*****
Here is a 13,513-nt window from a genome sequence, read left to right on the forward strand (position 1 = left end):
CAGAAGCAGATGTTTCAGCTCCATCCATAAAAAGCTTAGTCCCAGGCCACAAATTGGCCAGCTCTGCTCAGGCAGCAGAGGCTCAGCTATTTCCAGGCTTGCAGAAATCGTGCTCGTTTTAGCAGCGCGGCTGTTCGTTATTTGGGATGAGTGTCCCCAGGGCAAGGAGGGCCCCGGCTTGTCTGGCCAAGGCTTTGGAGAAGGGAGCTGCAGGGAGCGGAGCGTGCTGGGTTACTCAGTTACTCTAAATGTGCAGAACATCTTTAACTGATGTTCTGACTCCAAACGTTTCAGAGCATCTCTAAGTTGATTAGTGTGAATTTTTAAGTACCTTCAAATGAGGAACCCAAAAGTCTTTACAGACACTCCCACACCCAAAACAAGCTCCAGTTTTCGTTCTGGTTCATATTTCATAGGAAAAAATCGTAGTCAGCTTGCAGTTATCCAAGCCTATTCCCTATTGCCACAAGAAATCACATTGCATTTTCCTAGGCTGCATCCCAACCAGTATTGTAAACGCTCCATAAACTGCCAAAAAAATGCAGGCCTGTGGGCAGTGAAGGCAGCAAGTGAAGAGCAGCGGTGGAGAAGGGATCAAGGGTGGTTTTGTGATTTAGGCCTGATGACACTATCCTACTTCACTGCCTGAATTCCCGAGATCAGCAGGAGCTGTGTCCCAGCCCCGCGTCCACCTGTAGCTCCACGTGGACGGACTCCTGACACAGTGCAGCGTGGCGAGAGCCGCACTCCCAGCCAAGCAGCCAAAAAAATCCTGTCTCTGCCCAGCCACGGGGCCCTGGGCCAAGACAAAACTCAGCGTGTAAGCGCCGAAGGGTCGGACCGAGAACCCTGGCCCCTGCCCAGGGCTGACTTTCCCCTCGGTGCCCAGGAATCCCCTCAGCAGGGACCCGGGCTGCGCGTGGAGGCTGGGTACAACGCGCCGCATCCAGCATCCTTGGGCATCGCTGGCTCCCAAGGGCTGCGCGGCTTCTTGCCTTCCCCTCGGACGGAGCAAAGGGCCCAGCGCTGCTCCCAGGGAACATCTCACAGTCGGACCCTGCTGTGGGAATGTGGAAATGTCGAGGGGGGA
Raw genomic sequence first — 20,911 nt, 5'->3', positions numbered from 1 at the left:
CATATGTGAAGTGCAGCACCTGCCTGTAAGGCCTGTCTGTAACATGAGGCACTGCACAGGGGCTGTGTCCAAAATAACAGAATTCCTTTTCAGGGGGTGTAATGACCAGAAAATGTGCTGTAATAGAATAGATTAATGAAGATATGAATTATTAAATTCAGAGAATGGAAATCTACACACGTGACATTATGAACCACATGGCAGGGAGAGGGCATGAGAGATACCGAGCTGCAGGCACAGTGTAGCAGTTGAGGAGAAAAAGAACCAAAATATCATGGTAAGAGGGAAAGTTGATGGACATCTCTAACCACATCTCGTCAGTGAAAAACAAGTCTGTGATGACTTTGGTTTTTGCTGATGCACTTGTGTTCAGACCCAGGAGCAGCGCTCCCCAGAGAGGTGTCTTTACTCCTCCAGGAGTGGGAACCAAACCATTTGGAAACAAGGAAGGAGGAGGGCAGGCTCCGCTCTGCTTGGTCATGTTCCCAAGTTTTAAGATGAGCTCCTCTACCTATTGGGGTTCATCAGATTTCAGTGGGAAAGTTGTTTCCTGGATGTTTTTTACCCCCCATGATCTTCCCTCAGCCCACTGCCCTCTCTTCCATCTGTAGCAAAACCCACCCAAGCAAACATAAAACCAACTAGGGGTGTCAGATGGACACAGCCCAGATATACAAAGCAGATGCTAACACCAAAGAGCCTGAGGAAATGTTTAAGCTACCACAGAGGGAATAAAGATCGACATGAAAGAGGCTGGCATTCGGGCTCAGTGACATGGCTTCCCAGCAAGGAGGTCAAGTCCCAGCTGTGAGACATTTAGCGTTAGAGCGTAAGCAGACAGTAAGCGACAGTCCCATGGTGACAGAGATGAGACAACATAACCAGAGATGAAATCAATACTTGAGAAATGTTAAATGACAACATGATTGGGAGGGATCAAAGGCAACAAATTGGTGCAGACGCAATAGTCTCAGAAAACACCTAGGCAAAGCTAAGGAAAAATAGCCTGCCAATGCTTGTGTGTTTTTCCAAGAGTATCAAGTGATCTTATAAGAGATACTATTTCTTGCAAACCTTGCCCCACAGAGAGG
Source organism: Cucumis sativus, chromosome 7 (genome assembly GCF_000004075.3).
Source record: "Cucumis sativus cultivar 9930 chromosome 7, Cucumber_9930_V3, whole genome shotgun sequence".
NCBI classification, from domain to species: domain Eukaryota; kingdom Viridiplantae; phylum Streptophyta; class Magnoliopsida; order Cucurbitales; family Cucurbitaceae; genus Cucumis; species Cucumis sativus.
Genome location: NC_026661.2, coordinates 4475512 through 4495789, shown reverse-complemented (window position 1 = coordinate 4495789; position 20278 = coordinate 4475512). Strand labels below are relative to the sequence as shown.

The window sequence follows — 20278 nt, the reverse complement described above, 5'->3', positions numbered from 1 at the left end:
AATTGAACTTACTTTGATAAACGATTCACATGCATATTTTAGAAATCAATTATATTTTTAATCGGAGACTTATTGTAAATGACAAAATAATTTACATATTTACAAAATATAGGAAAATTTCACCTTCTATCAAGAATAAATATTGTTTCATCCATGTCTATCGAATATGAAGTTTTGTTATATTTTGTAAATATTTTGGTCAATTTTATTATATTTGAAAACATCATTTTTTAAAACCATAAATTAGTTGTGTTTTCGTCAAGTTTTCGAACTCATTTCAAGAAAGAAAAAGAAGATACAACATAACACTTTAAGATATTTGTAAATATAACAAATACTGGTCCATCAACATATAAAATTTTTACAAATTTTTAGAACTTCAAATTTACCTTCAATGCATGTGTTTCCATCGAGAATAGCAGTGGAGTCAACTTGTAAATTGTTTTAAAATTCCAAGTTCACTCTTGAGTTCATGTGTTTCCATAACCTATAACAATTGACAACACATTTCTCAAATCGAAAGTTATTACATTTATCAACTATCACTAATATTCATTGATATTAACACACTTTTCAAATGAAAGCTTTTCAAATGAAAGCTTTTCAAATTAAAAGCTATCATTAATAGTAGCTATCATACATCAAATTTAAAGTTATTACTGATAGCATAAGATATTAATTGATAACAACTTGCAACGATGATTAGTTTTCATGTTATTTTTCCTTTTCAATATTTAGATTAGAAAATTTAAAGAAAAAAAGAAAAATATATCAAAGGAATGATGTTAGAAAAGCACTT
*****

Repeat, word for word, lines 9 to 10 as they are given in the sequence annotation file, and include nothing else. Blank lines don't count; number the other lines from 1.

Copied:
The window sequence follows — 20278 nt, the reverse complement described above, 5'->3', positions numbered from 1 at the left end:
AATTGAACTTACTTTGATAAACGATTCACATGCATATTTTAGAAATCAATTATATTTTTAATCGGAGACTTATTGTAAATGACAAAATAATTTACATATTTACAAAATATAGGAAAATTTCACCTTCTATCAAGAATAAATATTGTTTCATCCATGTCTATCGAATATGAAGTTTTGTTATATTTTGTAAATATTTTGGTCAATTTTATTATATTTGAAAACATCATTTTTTAAAACCATAAATTAGTTGTGTTTTCGTCAAGTTTTCGAACTCATTTCAAGAAAGAAAAAGAAGATACAACATAACACTTTAAGATATTTGTAAATATAACAAATACTGGTCCATCAACATATAAAATTTTTACAAATTTTTAGAACTTCAAATTTACCTTCAATGCATGTGTTTCCATCGAGAATAGCAGTGGAGTCAACTTGTAAATTGTTTTAAAATTCCAAGTTCACTCTTGAGTTCATGTGTTTCCATAACCTATAACAATTGACAACACATTTCTCAAATCGAAAGTTATTACATTTATCAACTATCACTAATATTCATTGATATTAACACACTTTTCAAATGAAAGCTTTTCAAATGAAAGCTTTTCAAATTAAAAGCTATCATTAATAGTAGCTATCATACATCAAATTTAAAGTTATTACTGATAGCATAAGATATTAATTGATAACAACTTGCAACGATGATTAGTTTTCATGTTATTTTTCCTTTTCAATATTTAGATTAGAAAATTTAAAGAAAAAAAGAAAAATATATCAAAGGAATGATGTTAGAAAAGCACTT